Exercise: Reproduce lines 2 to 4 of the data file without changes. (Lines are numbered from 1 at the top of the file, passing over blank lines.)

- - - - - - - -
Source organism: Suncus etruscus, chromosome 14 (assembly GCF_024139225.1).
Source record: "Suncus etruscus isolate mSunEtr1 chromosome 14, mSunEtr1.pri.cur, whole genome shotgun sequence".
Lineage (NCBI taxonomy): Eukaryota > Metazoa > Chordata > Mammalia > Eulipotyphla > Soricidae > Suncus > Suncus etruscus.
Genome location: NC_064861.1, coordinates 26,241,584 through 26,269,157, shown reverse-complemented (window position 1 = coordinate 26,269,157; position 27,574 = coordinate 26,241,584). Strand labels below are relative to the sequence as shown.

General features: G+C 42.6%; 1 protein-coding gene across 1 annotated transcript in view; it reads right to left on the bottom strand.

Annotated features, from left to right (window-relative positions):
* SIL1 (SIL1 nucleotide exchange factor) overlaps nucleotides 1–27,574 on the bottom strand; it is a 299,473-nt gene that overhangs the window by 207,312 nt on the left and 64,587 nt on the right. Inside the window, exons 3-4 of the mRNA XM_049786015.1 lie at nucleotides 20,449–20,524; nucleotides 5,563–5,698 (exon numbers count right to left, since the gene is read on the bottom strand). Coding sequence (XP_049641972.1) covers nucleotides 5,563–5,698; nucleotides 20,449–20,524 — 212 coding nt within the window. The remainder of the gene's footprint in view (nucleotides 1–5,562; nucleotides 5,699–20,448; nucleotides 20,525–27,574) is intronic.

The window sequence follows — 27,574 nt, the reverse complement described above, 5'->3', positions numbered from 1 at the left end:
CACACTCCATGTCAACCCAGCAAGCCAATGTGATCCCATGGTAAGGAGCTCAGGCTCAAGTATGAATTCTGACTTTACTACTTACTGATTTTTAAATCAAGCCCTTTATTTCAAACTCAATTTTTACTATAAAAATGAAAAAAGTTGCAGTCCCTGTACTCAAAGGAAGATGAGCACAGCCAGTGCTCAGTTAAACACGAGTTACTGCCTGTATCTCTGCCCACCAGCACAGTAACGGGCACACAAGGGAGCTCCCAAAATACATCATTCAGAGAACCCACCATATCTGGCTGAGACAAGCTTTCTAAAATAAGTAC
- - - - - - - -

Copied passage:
Source record: "Suncus etruscus isolate mSunEtr1 chromosome 14, mSunEtr1.pri.cur, whole genome shotgun sequence".
Lineage (NCBI taxonomy): Eukaryota > Metazoa > Chordata > Mammalia > Eulipotyphla > Soricidae > Suncus > Suncus etruscus.
Genome location: NC_064861.1, coordinates 26,241,584 through 26,269,157, shown reverse-complemented (window position 1 = coordinate 26,269,157; position 27,574 = coordinate 26,241,584). Strand labels below are relative to the sequence as shown.